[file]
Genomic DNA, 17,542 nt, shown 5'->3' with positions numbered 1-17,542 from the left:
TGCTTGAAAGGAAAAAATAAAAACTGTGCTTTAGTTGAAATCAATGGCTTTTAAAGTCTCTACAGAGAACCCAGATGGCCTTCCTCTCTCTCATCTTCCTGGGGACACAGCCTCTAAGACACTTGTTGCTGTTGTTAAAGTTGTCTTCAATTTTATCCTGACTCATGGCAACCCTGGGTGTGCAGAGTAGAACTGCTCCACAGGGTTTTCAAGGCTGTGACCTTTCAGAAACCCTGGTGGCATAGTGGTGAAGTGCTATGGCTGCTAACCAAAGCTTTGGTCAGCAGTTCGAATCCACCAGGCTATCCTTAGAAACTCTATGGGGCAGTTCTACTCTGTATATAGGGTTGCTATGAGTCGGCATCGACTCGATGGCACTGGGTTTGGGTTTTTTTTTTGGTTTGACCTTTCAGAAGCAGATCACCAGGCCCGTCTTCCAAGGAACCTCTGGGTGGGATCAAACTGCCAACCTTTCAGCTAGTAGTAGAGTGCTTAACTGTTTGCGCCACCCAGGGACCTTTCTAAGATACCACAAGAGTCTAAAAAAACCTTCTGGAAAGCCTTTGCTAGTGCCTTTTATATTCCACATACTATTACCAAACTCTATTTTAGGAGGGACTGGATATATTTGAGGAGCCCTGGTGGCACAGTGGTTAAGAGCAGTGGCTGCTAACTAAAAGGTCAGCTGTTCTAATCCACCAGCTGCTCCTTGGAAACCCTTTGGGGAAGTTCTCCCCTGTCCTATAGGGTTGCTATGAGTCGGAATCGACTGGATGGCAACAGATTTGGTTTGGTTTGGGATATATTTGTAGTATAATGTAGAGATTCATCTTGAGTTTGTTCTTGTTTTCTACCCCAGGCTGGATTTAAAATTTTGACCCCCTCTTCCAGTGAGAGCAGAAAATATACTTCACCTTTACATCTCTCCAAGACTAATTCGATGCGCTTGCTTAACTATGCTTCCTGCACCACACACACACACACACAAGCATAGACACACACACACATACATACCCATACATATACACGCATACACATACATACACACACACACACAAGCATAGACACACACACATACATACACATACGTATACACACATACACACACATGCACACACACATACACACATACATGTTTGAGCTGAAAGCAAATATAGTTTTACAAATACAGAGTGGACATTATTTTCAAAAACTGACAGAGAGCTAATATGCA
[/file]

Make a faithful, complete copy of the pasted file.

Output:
Genomic DNA, 17,542 nt, shown 5'->3' with positions numbered 1-17,542 from the left:
TGCTTGAAAGGAAAAAATAAAAACTGTGCTTTAGTTGAAATCAATGGCTTTTAAAGTCTCTACAGAGAACCCAGATGGCCTTCCTCTCTCTCATCTTCCTGGGGACACAGCCTCTAAGACACTTGTTGCTGTTGTTAAAGTTGTCTTCAATTTTATCCTGACTCATGGCAACCCTGGGTGTGCAGAGTAGAACTGCTCCACAGGGTTTTCAAGGCTGTGACCTTTCAGAAACCCTGGTGGCATAGTGGTGAAGTGCTATGGCTGCTAACCAAAGCTTTGGTCAGCAGTTCGAATCCACCAGGCTATCCTTAGAAACTCTATGGGGCAGTTCTACTCTGTATATAGGGTTGCTATGAGTCGGCATCGACTCGATGGCACTGGGTTTGGGTTTTTTTTTTGGTTTGACCTTTCAGAAGCAGATCACCAGGCCCGTCTTCCAAGGAACCTCTGGGTGGGATCAAACTGCCAACCTTTCAGCTAGTAGTAGAGTGCTTAACTGTTTGCGCCACCCAGGGACCTTTCTAAGATACCACAAGAGTCTAAAAAAACCTTCTGGAAAGCCTTTGCTAGTGCCTTTTATATTCCACATACTATTACCAAACTCTATTTTAGGAGGGACTGGATATATTTGAGGAGCCCTGGTGGCACAGTGGTTAAGAGCAGTGGCTGCTAACTAAAAGGTCAGCTGTTCTAATCCACCAGCTGCTCCTTGGAAACCCTTTGGGGAAGTTCTCCCCTGTCCTATAGGGTTGCTATGAGTCGGAATCGACTGGATGGCAACAGATTTGGTTTGGTTTGGGATATATTTGTAGTATAATGTAGAGATTCATCTTGAGTTTGTTCTTGTTTTCTACCCCAGGCTGGATTTAAAATTTTGACCCCCTCTTCCAGTGAGAGCAGAAAATATACTTCACCTTTACATCTCTCCAAGACTAATTCGATGCGCTTGCTTAACTATGCTTCCTGCACCACACACACACACACACAAGCATAGACACACACACACATACATACCCATACATATACACGCATACACATACATACACACACACACACAAGCATAGACACACACACATACATACACATACGTATACACACATACACACACATGCACACACACATACACACATACATGTTTGAGCTGAAAGCAAATATAGTTTTACAAATACAGAGTGGACATTATTTTCAAAAACTGACAGAGAGCTAATATGCA